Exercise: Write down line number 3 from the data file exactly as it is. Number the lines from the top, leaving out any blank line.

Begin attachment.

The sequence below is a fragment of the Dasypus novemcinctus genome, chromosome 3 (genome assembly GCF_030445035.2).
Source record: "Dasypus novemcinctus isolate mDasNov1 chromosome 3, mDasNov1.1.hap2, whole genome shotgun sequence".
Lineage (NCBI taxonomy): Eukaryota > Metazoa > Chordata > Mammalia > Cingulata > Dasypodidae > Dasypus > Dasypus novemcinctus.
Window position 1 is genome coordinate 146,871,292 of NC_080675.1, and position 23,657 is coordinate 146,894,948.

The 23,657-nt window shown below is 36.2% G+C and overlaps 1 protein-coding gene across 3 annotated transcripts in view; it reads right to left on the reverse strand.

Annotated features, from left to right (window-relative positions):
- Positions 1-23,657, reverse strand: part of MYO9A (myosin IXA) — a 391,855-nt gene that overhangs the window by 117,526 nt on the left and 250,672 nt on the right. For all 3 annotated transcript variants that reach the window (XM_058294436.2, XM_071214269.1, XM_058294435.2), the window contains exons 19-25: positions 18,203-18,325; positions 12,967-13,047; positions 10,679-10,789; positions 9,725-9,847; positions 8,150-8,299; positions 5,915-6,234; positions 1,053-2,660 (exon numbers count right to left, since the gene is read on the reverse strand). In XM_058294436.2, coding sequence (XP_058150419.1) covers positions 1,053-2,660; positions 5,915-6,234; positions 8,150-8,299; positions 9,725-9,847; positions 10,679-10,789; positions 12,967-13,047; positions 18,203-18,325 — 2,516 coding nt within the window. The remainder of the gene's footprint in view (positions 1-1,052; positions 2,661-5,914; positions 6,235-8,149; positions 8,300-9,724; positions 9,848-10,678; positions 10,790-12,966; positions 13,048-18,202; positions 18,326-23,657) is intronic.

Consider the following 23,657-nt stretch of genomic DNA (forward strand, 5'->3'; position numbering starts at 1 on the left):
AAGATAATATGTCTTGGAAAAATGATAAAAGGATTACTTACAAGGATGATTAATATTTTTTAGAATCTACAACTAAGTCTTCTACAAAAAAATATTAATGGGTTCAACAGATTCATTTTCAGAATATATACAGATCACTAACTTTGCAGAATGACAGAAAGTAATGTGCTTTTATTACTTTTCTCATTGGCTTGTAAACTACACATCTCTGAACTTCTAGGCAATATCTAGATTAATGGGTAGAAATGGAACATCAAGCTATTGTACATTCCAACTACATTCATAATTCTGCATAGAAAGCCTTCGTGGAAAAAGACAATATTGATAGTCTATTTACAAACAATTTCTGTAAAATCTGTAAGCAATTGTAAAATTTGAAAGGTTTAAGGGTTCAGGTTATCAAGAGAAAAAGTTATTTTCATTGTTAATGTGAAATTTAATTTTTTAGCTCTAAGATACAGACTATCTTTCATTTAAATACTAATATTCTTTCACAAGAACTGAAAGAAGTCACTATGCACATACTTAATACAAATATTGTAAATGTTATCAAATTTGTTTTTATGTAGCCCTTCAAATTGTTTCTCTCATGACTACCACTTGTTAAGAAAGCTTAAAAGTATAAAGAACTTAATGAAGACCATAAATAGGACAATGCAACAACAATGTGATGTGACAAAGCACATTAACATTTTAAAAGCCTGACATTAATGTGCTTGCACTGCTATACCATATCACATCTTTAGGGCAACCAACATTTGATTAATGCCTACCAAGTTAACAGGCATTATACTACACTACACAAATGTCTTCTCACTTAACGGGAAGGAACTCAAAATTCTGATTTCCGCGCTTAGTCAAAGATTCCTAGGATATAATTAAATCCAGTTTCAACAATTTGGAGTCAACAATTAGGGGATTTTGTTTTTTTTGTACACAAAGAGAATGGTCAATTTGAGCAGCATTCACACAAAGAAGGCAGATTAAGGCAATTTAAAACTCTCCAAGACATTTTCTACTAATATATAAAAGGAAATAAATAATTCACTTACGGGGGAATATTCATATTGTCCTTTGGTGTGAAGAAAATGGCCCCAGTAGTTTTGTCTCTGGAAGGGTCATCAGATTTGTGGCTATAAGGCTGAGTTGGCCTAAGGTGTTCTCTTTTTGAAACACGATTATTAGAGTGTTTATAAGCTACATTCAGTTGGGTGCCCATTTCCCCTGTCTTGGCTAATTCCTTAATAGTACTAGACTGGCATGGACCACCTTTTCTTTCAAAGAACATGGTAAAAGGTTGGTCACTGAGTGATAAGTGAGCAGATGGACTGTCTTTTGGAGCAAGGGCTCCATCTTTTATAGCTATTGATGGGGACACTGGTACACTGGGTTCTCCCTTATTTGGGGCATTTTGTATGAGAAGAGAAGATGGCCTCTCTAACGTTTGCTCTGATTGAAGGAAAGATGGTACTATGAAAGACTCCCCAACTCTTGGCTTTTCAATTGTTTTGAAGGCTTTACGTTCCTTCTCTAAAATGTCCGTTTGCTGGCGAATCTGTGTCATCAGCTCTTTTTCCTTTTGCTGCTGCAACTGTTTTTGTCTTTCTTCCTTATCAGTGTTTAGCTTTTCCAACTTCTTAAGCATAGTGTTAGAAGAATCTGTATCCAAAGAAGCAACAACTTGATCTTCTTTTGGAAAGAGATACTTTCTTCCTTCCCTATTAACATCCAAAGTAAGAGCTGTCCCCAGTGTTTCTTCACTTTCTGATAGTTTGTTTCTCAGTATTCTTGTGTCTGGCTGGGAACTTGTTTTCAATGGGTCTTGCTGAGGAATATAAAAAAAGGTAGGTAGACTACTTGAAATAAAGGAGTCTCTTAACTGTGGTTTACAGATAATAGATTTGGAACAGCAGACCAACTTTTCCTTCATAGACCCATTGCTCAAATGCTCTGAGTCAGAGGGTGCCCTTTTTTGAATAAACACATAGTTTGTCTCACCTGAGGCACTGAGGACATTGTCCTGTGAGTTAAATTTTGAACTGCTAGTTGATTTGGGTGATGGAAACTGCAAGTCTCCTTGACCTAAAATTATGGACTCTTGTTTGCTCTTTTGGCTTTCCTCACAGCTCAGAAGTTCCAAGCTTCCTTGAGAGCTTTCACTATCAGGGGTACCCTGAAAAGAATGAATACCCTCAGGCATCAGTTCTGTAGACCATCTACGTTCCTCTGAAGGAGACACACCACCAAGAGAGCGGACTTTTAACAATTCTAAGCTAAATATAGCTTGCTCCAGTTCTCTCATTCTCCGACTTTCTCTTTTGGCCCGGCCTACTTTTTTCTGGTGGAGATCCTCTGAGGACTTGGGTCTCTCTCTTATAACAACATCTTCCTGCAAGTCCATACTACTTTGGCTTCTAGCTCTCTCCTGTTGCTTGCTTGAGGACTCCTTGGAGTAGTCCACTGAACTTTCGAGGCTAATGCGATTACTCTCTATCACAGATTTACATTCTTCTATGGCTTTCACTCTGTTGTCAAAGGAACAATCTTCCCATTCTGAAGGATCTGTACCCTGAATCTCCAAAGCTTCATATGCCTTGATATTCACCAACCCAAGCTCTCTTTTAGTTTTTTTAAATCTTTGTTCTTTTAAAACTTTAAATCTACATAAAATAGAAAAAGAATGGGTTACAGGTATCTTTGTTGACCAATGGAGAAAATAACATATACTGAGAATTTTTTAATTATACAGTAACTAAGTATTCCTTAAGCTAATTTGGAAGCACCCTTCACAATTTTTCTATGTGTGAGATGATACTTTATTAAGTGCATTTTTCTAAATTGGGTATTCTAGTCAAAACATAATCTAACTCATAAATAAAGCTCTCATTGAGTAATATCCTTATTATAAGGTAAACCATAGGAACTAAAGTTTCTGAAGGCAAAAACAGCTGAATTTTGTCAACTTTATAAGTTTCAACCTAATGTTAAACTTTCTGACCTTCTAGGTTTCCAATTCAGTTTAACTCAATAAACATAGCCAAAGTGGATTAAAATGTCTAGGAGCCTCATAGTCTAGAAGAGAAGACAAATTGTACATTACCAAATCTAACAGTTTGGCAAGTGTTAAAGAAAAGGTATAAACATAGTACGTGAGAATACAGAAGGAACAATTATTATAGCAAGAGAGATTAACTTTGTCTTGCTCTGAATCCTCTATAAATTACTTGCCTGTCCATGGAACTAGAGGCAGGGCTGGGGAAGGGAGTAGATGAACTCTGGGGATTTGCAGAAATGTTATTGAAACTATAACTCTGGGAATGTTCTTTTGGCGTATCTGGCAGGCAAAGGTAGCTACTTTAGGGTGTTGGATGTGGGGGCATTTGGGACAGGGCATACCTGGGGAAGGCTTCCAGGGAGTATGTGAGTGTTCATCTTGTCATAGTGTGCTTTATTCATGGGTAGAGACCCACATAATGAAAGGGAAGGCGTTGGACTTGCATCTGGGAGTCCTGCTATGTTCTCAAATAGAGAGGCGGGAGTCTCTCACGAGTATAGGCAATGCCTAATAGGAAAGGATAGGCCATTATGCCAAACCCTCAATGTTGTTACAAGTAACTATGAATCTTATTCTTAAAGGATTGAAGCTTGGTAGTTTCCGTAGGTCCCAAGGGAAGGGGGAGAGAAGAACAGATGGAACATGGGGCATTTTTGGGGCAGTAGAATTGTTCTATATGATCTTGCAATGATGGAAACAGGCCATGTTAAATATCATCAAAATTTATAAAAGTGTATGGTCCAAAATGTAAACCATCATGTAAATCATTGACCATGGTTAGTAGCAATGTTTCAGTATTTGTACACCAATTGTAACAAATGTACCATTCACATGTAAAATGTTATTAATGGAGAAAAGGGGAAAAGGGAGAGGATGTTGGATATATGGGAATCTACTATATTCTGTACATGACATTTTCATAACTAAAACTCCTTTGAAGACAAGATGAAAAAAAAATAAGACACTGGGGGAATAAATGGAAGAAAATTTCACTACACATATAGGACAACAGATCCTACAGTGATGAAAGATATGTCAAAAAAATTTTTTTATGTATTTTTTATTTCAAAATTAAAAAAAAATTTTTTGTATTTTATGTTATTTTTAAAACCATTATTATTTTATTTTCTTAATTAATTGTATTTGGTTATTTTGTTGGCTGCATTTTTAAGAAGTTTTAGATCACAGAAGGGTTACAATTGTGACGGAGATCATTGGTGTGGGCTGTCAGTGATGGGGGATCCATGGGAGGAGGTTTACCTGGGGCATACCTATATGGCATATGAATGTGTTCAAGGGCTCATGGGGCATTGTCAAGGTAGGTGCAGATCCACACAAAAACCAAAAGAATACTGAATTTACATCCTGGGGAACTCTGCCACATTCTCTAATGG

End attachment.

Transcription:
Lineage (NCBI taxonomy): Eukaryota > Metazoa > Chordata > Mammalia > Cingulata > Dasypodidae > Dasypus > Dasypus novemcinctus.